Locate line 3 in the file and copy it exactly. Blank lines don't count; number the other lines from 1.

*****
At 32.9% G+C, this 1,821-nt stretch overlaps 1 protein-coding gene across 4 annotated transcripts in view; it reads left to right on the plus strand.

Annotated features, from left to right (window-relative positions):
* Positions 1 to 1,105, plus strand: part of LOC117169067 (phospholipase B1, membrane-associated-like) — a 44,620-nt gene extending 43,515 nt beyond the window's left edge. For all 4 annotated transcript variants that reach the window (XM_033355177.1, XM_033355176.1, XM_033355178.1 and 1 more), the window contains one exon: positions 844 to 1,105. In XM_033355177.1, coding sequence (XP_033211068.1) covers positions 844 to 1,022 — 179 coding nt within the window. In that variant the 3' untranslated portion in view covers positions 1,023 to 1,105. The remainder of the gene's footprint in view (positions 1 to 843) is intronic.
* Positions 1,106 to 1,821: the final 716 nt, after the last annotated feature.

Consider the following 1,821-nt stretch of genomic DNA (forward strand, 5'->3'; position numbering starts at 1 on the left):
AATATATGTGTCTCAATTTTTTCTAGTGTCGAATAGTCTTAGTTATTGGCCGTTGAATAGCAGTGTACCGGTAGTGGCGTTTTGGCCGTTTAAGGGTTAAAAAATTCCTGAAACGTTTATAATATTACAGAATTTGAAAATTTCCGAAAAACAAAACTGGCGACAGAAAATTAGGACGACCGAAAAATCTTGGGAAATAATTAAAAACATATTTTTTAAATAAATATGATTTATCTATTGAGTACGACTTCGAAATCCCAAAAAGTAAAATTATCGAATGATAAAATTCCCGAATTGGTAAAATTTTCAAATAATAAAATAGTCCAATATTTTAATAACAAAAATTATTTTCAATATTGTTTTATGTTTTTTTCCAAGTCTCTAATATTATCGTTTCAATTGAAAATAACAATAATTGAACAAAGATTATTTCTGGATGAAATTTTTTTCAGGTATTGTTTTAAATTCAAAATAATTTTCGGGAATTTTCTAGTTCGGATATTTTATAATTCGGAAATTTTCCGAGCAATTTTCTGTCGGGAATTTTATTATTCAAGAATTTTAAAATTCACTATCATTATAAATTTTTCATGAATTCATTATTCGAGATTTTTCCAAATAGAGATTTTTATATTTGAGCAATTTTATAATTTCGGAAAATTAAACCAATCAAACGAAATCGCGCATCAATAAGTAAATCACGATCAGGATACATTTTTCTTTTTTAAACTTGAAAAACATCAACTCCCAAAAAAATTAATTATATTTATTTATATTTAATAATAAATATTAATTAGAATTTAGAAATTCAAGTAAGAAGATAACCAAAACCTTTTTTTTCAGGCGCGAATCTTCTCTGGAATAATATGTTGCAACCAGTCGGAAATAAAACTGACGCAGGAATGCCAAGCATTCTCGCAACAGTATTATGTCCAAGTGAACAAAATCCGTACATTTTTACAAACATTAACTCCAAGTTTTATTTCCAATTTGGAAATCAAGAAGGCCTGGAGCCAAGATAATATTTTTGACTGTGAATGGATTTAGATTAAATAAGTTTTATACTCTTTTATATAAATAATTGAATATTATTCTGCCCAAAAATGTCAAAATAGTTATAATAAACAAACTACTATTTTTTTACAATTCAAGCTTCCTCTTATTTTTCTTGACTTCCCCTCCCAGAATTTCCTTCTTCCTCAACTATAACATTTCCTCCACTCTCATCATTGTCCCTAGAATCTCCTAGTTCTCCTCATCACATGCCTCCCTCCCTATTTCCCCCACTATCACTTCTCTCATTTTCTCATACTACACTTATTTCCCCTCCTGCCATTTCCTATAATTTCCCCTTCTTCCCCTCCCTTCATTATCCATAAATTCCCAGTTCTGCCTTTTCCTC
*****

* Positions 1 to 1,105, plus strand: part of LOC117169067 (phospholipase B1, membrane-associated-like) — a 44,620-nt gene extending 43,515 nt beyond the window's left edge. For all 4 annotated transcript variants that reach the window (XM_033355177.1, XM_033355176.1, XM_033355178.1 and 1 more), the window contains one exon: positions 844 to 1,105. In XM_033355177.1, coding sequence (XP_033211068.1) covers positions 844 to 1,022 — 179 coding nt within the window. In that variant the 3' untranslated portion in view covers positions 1,023 to 1,105. The remainder of the gene's footprint in view (positions 1 to 843) is intronic.